What has the resurrection to do with how we think about ethics?  Alastair, Derek and I discuss that question as well as the limits and possibilities of natural law reasoning. We consider (tangentially) this essay by James K.A. Smith, this fascinating story from Conor Friedersdorf, and this tome by Oliver O’Donovan.

If you enjoyed the show (AND ONLY IF), leave us a review at iTunes.  If you didn’t enjoy the show, let us know and we’ll work to make it better.  Or we’ll ignore you.  And if you want to subscribe by RSS, you can do that here.

Finally, as always, follow DerekAlastair, andAndrew for more tweet-sized brilliance.  And thanks to Timothy Motte for his sound editing work.

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Posted by Matthew Lee Anderson

Matthew Lee Anderson is the Founder and Lead Writer of Mere Orthodoxy. He is the author of Earthen Vessels: Why Our Bodies Matter to our Faith and The End of Our Exploring: A Book about Questioning and the Confidence of Faith. Follow him on Twitter or on Facebook.


  1. C. Quinn-Jones April 7, 2015 at 4:17 am

    Thank you – this is very thought-provoking.
    While I understand ( I think!) eternal life in the Spirit, I find the idea of the resurrection of the body difficult and bordering on impossible, because the human body is never in a constant state, but throughout our lives is in a process of growth and then decline, and also in rhythms of wakefulness and sleep, hunger and nourishment and so on. I know Christians who believe that being raised up means being resurrected in the body and I wonder what form a resurrected body might take? I wonder if we would be resurrected as male and female? I say the creed with everyone else at church and when we come to ‘We believe in the resurrection of the body’ I say it, but I often think ‘Do I really believe in it?’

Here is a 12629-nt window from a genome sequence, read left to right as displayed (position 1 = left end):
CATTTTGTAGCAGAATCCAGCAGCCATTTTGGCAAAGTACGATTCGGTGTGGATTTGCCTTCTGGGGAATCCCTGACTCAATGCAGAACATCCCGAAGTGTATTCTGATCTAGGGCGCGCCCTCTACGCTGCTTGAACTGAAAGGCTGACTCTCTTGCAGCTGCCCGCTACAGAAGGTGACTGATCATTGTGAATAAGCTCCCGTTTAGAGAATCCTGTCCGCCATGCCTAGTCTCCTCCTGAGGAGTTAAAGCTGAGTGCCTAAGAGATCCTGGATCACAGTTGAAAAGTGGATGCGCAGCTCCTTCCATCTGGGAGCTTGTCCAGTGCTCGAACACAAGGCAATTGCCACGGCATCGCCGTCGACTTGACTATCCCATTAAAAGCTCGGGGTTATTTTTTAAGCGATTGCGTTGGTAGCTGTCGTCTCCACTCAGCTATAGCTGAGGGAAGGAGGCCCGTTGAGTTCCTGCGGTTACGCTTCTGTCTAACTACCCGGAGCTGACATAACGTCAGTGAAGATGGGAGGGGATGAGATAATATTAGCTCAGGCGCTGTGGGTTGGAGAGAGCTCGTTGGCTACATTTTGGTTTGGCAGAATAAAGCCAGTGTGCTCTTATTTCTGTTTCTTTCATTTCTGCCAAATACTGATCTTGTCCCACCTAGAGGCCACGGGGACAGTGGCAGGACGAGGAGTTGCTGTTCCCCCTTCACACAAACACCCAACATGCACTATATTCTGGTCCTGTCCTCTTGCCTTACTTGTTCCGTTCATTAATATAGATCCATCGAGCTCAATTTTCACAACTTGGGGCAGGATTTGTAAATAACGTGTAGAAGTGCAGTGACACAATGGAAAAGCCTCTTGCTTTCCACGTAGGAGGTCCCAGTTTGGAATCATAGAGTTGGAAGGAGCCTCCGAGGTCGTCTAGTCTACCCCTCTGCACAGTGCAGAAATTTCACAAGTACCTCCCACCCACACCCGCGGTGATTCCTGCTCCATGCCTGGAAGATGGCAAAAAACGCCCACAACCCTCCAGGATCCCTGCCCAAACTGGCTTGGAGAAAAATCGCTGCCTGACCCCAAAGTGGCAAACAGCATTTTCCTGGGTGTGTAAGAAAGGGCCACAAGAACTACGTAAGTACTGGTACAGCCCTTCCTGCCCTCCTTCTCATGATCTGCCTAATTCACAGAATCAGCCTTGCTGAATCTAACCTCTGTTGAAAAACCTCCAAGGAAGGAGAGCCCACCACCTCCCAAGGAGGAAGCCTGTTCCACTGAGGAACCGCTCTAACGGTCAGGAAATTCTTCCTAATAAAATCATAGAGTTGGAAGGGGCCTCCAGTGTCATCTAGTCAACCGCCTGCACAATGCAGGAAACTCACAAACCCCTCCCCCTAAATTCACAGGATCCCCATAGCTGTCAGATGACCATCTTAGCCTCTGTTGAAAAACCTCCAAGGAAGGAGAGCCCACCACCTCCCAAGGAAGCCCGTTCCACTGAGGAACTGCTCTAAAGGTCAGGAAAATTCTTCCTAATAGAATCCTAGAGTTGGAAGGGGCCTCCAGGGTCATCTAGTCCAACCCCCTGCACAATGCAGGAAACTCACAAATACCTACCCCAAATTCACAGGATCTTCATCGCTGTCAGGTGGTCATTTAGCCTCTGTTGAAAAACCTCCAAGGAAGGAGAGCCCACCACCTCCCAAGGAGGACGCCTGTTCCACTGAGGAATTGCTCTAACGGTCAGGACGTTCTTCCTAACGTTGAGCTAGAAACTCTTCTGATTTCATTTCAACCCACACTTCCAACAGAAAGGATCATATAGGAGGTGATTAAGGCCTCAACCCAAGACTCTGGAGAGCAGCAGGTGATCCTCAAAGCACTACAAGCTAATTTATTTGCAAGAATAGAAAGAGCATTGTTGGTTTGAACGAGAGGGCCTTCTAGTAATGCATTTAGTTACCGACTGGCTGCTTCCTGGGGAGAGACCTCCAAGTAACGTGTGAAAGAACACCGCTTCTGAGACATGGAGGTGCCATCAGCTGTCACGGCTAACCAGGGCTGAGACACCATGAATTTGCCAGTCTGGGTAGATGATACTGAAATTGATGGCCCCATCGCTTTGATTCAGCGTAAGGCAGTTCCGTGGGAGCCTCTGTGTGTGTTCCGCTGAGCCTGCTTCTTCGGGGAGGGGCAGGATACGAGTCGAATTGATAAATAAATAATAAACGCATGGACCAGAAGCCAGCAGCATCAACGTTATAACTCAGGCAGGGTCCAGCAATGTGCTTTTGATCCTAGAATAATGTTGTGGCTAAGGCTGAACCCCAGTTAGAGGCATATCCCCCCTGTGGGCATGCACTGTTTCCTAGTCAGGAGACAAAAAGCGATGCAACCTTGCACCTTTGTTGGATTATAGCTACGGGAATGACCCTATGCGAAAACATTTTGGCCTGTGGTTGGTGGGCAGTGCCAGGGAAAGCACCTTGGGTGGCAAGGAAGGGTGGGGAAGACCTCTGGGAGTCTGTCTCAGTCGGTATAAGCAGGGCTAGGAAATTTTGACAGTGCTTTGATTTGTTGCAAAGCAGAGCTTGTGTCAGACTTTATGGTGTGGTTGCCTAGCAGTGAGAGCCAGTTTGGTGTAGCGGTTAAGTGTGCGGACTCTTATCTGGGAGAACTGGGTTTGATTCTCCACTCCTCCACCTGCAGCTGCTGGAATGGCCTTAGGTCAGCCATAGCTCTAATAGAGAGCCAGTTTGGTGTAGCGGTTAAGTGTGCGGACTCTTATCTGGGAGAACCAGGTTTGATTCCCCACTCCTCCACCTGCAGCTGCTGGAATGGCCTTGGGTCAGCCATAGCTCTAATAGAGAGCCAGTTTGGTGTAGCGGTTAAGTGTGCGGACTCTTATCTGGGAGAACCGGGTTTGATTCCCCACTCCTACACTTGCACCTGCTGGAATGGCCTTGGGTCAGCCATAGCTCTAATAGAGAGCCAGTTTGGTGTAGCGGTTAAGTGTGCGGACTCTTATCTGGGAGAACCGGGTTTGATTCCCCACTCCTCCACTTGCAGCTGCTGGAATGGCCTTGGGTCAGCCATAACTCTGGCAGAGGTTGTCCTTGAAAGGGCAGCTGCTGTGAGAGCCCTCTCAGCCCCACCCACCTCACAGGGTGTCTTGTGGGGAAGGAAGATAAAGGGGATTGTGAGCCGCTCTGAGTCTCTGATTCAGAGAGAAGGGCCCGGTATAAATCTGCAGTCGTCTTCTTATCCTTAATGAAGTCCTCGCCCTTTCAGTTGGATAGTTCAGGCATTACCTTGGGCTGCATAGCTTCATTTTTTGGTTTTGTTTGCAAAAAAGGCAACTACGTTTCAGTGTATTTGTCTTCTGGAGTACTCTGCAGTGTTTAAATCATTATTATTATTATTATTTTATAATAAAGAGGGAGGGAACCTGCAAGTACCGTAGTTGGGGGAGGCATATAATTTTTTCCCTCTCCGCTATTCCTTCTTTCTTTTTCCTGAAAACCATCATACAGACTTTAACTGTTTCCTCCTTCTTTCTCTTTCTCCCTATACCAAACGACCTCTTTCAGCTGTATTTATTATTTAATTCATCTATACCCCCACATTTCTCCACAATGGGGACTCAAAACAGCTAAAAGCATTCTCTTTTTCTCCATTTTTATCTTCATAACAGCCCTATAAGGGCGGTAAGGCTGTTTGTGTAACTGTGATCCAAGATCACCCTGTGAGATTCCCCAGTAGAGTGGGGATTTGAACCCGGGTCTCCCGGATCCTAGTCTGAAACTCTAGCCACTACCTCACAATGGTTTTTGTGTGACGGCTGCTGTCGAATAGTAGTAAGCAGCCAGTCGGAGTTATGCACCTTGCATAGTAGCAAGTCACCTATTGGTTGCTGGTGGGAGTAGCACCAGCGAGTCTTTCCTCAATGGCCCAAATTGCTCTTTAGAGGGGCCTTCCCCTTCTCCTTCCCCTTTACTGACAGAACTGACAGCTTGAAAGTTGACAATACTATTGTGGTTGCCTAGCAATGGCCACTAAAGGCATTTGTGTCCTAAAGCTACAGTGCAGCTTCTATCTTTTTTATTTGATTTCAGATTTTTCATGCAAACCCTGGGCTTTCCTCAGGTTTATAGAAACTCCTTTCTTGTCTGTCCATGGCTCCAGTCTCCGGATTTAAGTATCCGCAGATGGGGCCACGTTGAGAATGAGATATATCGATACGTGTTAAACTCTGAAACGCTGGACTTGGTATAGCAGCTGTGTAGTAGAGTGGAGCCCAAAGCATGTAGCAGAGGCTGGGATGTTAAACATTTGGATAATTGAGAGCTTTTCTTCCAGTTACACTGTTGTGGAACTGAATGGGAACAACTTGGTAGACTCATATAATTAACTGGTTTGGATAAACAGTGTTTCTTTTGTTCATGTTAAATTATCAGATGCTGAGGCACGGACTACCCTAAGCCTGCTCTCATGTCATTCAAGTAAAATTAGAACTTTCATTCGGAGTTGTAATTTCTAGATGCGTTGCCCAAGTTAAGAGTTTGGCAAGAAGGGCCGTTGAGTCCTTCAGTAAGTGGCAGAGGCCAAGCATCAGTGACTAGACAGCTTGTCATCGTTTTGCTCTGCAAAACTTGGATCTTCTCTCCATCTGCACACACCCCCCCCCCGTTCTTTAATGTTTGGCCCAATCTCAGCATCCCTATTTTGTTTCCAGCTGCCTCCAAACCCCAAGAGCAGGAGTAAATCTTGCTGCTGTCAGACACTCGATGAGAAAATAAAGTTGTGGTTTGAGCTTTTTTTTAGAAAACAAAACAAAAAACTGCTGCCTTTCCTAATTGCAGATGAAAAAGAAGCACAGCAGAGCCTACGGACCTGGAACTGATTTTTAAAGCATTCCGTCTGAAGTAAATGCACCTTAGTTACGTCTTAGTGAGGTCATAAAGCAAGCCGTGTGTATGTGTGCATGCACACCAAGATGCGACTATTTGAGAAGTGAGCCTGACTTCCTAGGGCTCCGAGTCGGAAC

Derek said, ‘The body matters.’ I keep thinking about the metaphors of body and blood in the giving and receiving of bread and wine at the Eucharist. I believe that the resurrection of Christ was bodily resurrection and not a metaphor(!), but I wonder if it might have been for the benefit of his followers and disciples, who did not yet know about eternal life in the Spirit, and if was a way of convincing them that Jesus Christ was not defeated by bodily death?
    We did not have life in the body before we were conceived, and I wonder how we can have life in the body after death. Having mentioned life before conception, I think of the ova and sperm which are passed through the generations, and of the Spirit of God hovering over the waters in Genesis before the creation of Adam and Eve.
    When we pray ‘Your will be done on earth as in heaven’ I also think that the kingdom of heaven is in the midst of us. I don’t think the will of our Father changes, whether we are alive in the body in this life, asleep in the Lord after we die , or raised up in the body on the last day – that’s as far as I’ve got with thinking about ethics and the resurrection!
    Sometimes I wonder if I’d best settle for thinking of it all as a mystery :-)
    Thank you all again.


  2. […] latest Mere Fidelity podcast went online yesterday. Within it we discuss the significance that the resurrection has for […]


  3. Matt (and Mere-Fi company), thanks for these broadcasts! I don’t get to listen to them right as they come out, but I catch them as I can and really enjoy them.

    I’d love to hear you guys discuss some of the ideas in Joseph Bottum’s An Anxious Age soon – specifically, his thesis that post-Protestantism hasn’t brought a sweeping reign of atheism in (Dawkins and company’s efforts notwithstanding), but rather a moral and spiritual atmosphere characterized by something like the thought, “Maybe it’s more Christian not to be Christian.” I haven’t read the book itself, but I read a transcript of an interview between Bottum and Al Mohler and thought it was worth discussing – what kind of spiritual landscape does this describe, and how does this shape how we proclaim the gospel? Here’s the link: http://www.albertmohler.com/2015/03/19/transcript-post-protestantisms-anxious-age-a-conversation-with-joseph-bottum/


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